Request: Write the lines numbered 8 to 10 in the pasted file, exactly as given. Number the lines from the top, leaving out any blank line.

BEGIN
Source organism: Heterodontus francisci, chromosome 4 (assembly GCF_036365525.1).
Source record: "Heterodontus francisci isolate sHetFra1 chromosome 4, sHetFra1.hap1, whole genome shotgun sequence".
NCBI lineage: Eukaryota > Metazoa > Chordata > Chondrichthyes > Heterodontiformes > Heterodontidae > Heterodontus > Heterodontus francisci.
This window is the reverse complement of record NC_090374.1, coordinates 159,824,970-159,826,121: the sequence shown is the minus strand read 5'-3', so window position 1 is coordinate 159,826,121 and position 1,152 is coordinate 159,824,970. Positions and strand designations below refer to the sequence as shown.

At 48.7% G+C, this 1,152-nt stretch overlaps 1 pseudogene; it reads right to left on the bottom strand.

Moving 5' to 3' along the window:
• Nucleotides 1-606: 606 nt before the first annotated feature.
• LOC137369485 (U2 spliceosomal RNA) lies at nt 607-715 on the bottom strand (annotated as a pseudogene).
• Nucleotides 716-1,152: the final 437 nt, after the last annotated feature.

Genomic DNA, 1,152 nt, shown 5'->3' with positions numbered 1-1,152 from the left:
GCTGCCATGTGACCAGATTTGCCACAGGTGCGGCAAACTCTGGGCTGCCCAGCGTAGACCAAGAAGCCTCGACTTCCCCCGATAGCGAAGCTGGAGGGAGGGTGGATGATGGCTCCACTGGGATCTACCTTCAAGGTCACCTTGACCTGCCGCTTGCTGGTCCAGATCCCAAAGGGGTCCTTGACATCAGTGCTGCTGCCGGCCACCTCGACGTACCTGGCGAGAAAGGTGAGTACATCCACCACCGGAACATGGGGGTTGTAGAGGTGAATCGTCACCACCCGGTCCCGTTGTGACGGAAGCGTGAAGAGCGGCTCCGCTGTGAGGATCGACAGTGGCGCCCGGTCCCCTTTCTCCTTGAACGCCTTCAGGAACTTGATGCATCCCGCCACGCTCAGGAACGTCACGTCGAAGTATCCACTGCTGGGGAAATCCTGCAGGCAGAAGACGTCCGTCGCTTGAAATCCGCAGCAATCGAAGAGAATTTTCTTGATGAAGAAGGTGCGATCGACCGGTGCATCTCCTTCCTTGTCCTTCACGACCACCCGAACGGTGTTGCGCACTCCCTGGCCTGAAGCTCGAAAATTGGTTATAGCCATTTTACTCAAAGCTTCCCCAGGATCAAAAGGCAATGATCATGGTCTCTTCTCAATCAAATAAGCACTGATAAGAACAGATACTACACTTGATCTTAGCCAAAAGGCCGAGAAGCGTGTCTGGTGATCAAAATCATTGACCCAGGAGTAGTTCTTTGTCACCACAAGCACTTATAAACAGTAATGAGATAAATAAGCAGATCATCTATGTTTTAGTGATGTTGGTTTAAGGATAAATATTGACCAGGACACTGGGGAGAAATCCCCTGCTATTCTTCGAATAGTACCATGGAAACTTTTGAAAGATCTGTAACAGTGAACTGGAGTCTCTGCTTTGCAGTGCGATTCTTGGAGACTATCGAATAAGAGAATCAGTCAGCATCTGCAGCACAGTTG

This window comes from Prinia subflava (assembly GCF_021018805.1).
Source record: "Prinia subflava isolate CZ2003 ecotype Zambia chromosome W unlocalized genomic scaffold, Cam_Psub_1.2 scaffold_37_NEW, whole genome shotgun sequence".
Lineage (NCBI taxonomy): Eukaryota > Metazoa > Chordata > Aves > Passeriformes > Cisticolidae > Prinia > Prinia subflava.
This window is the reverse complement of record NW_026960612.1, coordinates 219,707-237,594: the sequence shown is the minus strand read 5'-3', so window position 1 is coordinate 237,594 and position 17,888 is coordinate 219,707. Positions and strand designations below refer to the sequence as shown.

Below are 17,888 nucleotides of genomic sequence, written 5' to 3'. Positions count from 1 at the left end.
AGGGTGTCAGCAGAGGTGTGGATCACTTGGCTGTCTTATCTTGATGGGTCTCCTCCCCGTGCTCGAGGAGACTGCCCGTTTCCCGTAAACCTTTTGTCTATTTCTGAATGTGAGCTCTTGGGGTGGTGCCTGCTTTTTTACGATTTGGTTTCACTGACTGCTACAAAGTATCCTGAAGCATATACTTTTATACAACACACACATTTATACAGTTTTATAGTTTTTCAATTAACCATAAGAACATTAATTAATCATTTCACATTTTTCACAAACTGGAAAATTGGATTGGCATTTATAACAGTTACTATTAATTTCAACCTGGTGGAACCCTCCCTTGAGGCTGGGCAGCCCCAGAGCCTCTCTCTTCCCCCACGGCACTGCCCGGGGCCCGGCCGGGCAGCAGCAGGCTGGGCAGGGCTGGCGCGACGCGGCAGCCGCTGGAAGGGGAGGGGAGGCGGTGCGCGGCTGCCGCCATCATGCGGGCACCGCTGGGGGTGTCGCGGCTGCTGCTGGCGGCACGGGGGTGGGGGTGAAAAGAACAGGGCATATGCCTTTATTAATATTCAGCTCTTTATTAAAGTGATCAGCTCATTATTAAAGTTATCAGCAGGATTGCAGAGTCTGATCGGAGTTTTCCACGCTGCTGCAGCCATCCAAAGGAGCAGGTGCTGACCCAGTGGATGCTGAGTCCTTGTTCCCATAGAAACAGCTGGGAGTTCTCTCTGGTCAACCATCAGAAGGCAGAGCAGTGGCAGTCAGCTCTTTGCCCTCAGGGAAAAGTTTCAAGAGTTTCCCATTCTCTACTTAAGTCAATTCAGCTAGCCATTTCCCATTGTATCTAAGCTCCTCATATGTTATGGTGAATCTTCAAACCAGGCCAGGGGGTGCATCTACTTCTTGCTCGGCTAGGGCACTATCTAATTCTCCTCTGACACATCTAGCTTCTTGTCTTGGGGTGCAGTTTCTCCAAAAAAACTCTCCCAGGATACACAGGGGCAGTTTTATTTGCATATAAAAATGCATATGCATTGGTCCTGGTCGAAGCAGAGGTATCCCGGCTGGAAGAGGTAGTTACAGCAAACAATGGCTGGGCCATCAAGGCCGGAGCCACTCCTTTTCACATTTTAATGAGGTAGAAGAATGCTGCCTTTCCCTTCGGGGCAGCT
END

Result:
• LOC137369485 (U2 spliceosomal RNA) lies at nt 607-715 on the bottom strand (annotated as a pseudogene).
• Nucleotides 716-1,152: the final 437 nt, after the last annotated feature.

Genomic DNA, 1,152 nt, shown 5'->3' with positions numbered 1-1,152 from the left: